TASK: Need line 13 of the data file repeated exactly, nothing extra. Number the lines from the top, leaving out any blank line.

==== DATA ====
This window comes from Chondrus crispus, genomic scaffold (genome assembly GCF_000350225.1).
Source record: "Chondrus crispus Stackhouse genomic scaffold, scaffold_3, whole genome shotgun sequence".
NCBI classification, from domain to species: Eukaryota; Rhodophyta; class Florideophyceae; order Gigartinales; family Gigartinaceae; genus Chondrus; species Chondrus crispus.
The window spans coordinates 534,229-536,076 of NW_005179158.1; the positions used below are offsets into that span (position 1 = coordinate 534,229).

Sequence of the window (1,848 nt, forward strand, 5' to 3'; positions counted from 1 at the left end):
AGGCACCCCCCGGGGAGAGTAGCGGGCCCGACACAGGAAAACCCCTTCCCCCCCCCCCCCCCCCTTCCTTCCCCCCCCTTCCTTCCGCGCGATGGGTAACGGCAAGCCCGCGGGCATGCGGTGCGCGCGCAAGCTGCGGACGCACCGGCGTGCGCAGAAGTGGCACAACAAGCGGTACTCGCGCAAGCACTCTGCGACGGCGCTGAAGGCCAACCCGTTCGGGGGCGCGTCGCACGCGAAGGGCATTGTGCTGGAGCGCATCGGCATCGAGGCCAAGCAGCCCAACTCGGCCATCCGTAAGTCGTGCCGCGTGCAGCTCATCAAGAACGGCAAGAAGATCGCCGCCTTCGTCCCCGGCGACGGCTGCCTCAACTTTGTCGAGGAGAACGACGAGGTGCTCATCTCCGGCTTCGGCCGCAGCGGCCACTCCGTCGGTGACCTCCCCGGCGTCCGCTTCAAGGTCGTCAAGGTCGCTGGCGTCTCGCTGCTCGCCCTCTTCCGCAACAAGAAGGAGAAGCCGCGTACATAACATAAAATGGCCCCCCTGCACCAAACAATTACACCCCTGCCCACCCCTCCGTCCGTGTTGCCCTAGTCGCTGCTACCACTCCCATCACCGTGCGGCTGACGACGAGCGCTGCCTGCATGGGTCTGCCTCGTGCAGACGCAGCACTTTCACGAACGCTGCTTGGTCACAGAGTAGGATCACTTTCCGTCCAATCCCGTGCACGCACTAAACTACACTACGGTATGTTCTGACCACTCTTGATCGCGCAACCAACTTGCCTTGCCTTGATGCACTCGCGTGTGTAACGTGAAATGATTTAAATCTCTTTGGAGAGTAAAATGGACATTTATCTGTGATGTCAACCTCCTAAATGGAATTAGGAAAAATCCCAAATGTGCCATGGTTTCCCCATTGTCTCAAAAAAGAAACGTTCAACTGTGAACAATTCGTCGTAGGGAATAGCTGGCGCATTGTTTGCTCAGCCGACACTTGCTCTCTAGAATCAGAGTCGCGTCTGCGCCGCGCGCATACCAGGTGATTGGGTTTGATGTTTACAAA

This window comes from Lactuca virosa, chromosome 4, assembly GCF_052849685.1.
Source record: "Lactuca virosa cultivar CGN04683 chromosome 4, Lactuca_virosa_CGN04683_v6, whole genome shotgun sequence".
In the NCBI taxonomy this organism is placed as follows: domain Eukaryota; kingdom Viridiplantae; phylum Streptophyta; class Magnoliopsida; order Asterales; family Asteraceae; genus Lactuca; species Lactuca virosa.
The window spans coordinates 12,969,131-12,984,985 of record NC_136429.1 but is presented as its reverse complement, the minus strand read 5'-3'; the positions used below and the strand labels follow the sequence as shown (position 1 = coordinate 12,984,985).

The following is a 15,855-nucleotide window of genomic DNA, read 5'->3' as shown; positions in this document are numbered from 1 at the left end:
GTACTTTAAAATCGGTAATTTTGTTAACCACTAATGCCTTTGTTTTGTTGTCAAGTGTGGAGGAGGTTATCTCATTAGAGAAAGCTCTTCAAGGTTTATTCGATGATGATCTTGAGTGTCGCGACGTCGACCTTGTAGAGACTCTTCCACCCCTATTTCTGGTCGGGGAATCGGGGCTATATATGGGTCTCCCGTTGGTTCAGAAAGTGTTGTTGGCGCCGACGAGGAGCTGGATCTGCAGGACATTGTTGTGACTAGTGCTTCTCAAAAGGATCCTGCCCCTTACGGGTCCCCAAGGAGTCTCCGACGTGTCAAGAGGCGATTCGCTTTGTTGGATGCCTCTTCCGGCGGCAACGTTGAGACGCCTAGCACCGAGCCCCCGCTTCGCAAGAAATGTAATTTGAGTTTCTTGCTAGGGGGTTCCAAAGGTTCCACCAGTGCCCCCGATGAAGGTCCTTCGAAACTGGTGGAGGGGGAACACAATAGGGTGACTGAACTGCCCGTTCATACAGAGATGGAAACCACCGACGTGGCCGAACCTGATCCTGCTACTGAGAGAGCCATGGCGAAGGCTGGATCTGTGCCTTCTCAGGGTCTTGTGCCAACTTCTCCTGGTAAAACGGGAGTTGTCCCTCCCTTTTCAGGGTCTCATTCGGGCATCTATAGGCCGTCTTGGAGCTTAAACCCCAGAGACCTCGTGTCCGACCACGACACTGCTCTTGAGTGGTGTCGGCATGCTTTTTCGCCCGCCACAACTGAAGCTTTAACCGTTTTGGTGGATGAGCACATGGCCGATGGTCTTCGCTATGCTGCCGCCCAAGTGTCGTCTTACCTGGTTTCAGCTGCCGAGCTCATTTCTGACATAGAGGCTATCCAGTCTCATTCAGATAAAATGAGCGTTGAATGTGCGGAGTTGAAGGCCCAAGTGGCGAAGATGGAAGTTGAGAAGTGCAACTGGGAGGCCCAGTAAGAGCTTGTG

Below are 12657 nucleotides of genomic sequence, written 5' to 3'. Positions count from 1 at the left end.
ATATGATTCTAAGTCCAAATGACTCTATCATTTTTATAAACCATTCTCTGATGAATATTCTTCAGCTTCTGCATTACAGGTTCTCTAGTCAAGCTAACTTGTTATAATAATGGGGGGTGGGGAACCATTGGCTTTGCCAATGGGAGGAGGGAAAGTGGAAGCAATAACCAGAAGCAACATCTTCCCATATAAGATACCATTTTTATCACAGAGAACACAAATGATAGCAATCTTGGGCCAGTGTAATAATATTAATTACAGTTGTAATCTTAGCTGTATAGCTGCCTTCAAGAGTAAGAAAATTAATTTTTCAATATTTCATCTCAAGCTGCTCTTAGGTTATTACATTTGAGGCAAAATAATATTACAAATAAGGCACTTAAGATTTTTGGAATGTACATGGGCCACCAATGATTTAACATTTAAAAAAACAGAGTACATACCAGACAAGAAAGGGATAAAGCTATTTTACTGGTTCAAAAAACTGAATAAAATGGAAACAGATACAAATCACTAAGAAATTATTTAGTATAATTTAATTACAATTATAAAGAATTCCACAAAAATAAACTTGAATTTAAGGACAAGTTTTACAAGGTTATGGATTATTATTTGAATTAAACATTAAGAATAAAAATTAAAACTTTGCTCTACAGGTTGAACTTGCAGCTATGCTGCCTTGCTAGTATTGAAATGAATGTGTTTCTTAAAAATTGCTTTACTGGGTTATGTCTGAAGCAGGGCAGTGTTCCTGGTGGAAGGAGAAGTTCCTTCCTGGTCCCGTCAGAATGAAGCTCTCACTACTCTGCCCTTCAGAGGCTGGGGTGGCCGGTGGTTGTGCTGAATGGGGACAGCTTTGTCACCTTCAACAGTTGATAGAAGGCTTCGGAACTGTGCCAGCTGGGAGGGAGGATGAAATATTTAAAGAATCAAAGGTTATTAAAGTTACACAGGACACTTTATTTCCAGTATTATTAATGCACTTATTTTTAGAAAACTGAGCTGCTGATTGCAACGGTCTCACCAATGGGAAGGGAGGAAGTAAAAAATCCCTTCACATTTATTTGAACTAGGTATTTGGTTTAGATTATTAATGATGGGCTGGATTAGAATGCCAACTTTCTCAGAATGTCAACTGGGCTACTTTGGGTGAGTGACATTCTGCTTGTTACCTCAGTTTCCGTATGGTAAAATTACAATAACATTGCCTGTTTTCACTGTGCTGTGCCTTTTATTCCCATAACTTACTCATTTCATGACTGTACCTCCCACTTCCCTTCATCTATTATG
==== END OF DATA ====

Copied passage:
Below are 12657 nucleotides of genomic sequence, written 5' to 3'. Positions count from 1 at the left end.